Dante (Brian O'Halloran) represents service culture at its most put upon and obliging - when a customer wants to use the staff lavatory, Dante ends up not only giving him some soft toilet paper but also a magazine to read. His friend Randal (Jeff Anderson), on the other hand, sees his job in the adjacent video store as a daily campaign of attrition. His task is to wear the customer down first.
Clerks establishes one set of credentials with its characters (Dante's grunge-era mouth-beard and hip-in-America Doc Martens), its black-and- white photography and Indie-rock soundtrack, another set with its pointedly abstract titles between episodes: vagary, purgation, syntax and so forth. Perspicacity. Harbinger. Vilification. The film is made up of individual sketches, always crisp and often funny, subtended by a slightly soggier story, in which Dante must decide between his supportive but somewhat suffocating current girlfriend and an old flame from high school whom he has never quite got over.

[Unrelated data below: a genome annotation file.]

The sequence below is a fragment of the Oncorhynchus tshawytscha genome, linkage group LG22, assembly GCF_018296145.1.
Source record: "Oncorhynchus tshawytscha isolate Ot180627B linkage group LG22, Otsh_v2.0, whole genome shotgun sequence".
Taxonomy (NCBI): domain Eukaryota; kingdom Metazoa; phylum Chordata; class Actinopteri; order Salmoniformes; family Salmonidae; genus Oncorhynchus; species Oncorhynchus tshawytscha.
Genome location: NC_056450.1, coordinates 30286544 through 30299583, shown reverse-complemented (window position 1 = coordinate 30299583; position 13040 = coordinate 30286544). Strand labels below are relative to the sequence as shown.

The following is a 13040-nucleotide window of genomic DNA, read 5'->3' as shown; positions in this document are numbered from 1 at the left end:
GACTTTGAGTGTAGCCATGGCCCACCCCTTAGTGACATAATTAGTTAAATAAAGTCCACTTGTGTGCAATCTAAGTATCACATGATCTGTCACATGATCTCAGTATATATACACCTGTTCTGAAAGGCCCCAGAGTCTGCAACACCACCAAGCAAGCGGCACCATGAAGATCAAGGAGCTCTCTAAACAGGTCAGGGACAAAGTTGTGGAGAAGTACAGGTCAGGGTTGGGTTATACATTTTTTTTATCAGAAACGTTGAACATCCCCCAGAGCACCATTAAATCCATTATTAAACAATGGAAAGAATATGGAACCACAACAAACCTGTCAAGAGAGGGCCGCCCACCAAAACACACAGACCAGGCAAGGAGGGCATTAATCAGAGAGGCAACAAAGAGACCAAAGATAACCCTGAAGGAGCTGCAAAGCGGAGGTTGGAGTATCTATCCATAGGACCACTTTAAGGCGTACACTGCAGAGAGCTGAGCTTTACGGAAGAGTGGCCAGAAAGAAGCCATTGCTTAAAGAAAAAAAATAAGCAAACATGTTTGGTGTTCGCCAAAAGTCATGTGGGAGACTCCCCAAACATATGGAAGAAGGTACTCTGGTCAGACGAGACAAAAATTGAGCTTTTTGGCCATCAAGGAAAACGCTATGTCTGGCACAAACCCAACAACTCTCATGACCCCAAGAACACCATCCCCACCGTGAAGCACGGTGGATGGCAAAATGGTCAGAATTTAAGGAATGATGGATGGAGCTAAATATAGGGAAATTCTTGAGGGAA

There's a latent earnestness to this theme (in therapy-driven America you're never too young to examine your life) that is kept at bay pretty effectively. Smith originally cast himself in one of the leads, but sensibly retreated to the role of Silent Bob, who nevertheless breaks silence with a single speech about the prevalence of sexual betrayal and the rarity of finding someone who'll bring you lasagne for lunch at work. It's an almost alarmingly sensible perspective. To whom can we look for extremes of hope and despair if not the young (Smith is 23)?
Clerks is full of things that are referred to without quite being real. Dante lives with his mum but she makes no appearance. There's someone selling drugs outside the store, but none of the main characters is interested in buying. There is much talk of sex, and even a little of the thing itself, but Aids-fear and safe sex are conspicuous by their absence. The most foul-mouthed character, Randal, seems not to have a sex life at all, though his fondness for dirty videos of hermaphrodites suggests he could potentially be interested in anything or nothing.